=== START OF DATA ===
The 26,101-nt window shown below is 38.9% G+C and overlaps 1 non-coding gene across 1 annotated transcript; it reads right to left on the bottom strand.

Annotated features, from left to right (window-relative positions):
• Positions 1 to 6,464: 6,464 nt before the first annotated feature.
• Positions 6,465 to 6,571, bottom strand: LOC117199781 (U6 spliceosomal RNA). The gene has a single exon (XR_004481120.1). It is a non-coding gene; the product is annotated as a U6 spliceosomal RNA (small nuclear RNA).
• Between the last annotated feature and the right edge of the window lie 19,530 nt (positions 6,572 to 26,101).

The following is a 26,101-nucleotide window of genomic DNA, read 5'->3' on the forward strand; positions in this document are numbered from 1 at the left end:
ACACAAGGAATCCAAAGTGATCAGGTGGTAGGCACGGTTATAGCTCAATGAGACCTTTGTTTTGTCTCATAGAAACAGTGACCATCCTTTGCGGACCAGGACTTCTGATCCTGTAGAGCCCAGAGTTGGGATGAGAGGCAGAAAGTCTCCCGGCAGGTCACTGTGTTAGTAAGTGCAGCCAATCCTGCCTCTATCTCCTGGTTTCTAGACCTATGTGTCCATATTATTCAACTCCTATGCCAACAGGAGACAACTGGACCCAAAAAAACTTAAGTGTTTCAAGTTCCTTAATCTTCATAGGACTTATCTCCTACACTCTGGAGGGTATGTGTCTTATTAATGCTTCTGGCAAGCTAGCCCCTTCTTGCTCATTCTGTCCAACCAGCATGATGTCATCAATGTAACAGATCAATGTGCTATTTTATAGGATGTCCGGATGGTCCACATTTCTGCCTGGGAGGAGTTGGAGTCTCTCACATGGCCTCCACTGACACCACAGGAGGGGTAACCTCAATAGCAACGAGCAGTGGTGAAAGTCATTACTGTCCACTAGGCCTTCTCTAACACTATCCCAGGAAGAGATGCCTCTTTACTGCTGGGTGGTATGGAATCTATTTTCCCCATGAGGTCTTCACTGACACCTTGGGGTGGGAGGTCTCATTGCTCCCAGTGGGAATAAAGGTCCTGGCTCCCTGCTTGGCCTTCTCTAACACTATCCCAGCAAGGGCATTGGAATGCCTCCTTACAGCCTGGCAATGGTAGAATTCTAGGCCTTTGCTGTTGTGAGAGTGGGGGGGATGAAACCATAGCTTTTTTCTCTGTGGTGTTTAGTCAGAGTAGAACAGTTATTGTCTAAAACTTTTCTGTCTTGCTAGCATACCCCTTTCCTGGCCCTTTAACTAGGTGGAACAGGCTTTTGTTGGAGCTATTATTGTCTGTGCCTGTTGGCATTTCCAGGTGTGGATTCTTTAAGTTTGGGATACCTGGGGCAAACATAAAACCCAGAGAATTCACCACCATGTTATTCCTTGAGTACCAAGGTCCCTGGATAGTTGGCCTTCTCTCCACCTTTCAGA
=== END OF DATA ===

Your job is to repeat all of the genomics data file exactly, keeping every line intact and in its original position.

The 26,101-nt window shown below is 38.9% G+C and overlaps 1 non-coding gene across 1 annotated transcript; it reads right to left on the bottom strand.

Annotated features, from left to right (window-relative positions):
• Positions 1 to 6,464: 6,464 nt before the first annotated feature.
• Positions 6,465 to 6,571, bottom strand: LOC117199781 (U6 spliceosomal RNA). The gene has a single exon (XR_004481120.1). It is a non-coding gene; the product is annotated as a U6 spliceosomal RNA (small nuclear RNA).
• Between the last annotated feature and the right edge of the window lie 19,530 nt (positions 6,572 to 26,101).

The following is a 26,101-nucleotide window of genomic DNA, read 5'->3' on the forward strand; positions in this document are numbered from 1 at the left end:
ACACAAGGAATCCAAAGTGATCAGGTGGTAGGCACGGTTATAGCTCAATGAGACCTTTGTTTTGTCTCATAGAAACAGTGACCATCCTTTGCGGACCAGGACTTCTGATCCTGTAGAGCCCAGAGTTGGGATGAGAGGCAGAAAGTCTCCCGGCAGGTCACTGTGTTAGTAAGTGCAGCCAATCCTGCCTCTATCTCCTGGTTTCTAGACCTATGTGTCCATATTATTCAACTCCTATGCCAACAGGAGACAACTGGACCCAAAAAAACTTAAGTGTTTCAAGTTCCTTAATCTTCATAGGACTTATCTCCTACACTCTGGAGGGTATGTGTCTTATTAATGCTTCTGGCAAGCTAGCCCCTTCTTGCTCATTCTGTCCAACCAGCATGATGTCATCAATGTAACAGATCAATGTGCTATTTTATAGGATGTCCGGATGGTCCACATTTCTGCCTGGGAGGAGTTGGAGTCTCTCACATGGCCTCCACTGACACCACAGGAGGGGTAACCTCAATAGCAACGAGCAGTGGTGAAAGTCATTACTGTCCACTAGGCCTTCTCTAACACTATCCCAGGAAGAGATGCCTCTTTACTGCTGGGTGGTATGGAATCTATTTTCCCCATGAGGTCTTCACTGACACCTTGGGGTGGGAGGTCTCATTGCTCCCAGTGGGAATAAAGGTCCTGGCTCCCTGCTTGGCCTTCTCTAACACTATCCCAGCAAGGGCATTGGAATGCCTCCTTACAGCCTGGCAATGGTAGAATTCTAGGCCTTTGCTGTTGTGAGAGTGGGGGGGATGAAACCATAGCTTTTTTCTCTGTGGTGTTTAGTCAGAGTAGAACAGTTATTGTCTAAAACTTTTCTGTCTTGCTAGCATACCCCTTTCCTGGCCCTTTAACTAGGTGGAACAGGCTTTTGTTGGAGCTATTATTGTCTGTGCCTGTTGGCATTTCCAGGTGTGGATTCTTTAAGTTTGGGATACCTGGGGCAAACATAAAACCCAGAGAATTCACCACCATGTTATTCCTTGAGTACCAAGGTCCCTGGATAGTTGGCCTTCTCTCCACCTTTCAGA